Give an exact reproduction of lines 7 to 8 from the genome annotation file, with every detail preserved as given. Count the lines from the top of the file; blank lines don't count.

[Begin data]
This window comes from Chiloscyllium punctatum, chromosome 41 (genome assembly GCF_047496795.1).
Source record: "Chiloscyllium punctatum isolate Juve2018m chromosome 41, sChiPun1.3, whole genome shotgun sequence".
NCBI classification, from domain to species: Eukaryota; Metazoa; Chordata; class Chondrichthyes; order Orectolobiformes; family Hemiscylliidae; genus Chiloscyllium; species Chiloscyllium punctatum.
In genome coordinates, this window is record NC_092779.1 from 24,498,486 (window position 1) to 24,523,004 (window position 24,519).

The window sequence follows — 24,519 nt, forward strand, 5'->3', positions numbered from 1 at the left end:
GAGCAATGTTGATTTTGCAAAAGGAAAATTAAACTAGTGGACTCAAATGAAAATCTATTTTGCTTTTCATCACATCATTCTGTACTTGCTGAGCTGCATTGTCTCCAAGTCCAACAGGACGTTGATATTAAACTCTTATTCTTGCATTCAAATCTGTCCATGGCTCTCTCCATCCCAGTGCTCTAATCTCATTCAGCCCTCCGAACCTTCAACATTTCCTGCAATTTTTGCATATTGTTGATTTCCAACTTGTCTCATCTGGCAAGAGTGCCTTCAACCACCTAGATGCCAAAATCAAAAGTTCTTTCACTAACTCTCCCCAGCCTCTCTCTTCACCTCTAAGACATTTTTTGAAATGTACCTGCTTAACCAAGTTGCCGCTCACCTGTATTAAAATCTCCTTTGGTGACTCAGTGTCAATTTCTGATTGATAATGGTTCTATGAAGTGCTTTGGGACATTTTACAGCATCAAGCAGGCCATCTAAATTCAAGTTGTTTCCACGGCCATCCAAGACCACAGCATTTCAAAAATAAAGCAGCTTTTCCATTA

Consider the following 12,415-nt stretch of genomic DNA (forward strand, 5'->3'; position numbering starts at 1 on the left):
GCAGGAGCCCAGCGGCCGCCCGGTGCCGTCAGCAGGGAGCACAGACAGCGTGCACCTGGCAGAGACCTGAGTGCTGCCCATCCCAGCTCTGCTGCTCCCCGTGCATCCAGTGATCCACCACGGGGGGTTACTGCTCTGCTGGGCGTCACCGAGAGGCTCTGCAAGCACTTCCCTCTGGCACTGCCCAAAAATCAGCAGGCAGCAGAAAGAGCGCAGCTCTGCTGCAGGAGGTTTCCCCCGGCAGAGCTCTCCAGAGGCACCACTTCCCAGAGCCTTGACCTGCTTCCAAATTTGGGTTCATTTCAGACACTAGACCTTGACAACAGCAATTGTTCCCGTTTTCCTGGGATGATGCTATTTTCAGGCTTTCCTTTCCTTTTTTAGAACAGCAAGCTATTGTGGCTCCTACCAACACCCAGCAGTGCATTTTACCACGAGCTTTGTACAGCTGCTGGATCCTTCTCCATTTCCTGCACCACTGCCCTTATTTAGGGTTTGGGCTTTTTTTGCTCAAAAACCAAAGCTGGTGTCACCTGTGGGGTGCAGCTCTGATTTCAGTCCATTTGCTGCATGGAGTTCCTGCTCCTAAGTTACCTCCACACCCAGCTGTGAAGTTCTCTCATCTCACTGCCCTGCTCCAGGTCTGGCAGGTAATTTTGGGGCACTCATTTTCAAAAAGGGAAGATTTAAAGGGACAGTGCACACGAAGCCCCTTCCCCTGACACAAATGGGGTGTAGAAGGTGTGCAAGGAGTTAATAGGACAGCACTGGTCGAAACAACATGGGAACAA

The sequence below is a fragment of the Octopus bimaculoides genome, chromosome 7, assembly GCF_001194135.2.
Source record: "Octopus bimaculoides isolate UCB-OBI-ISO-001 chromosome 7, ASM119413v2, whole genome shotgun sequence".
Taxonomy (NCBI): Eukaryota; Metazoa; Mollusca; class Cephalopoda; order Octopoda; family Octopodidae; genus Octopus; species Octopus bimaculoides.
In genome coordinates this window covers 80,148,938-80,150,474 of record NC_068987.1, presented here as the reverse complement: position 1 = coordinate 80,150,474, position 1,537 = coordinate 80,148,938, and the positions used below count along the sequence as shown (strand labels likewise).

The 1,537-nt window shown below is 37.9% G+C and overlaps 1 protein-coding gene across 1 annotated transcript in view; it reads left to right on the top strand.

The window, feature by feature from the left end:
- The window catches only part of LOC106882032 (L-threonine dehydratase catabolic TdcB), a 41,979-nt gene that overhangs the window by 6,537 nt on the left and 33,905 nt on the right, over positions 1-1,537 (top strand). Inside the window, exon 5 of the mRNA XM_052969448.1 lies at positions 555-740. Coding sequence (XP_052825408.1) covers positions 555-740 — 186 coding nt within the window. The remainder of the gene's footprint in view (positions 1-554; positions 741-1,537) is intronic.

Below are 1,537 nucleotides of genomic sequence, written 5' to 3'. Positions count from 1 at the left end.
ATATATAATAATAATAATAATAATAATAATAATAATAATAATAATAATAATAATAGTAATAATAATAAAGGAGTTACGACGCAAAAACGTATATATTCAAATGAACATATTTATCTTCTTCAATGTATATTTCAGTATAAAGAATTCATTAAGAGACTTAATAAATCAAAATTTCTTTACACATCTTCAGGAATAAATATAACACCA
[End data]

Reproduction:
Consider the following 12,415-nt stretch of genomic DNA (forward strand, 5'->3'; position numbering starts at 1 on the left):
GCAGGAGCCCAGCGGCCGCCCGGTGCCGTCAGCAGGGAGCACAGACAGCGTGCACCTGGCAGAGACCTGAGTGCTGCCCATCCCAGCTCTGCTGCTCCCCGTGCATCCAGTGATCCACCACGGGGGGTTACTGCTCTGCTGGGCGTCACCGAGAGGCTCTGCAAGCACTTCCCTCTGGCACTGCCCAAAAATCAGCAGGCAGCAGAAAGAGCGCAGCTCTGCTGCAGGAGGTTTCCCCCGGCAGAGCTCTCCAGAGGCACCACTTCCCAGAGCCTTGACCTGCTTCCAAATTTGGGTTCATTTCAGACACTAGACCTTGACAACAGCAATTGTTCCCGTTTTCCTGGGATGATGCTATTTTCAGGCTTTCCTTTCCTTTTTTAGAACAGCAAGCTATTGTGGCTCCTACCAACACCCAGCAGTGCATTTTACCACGAGCTTTGTACAGCTGCTGGATCCTTCTCCATTTCCTGCACCACTGCCCTTATTTAGGGTTTGGGCTTTTTTTGCTCAAAAACCAAAGCTGGTGTCACCTGTGGGGTGCAGCTCTGATTTCAGTCCATTTGCTGCATGGAGTTCCTGCTCCTAAGTTACCTCCACACCCAGCTGTGAAGTTCTCTCATCTCACTGCCCTGCTCCAGGTCTGGCAGGTAATTTTGGGGCACTCATTTTCAAAAAGGGAAGATTTAAAGGGACAGTGCACACGAAGCCCCTTCCCCTGACACAAATGGGGTGTAGAAGGTGTGCAAGGAGTTAATAGGACAGCACTGGTCGAAACAACATGGGAACAA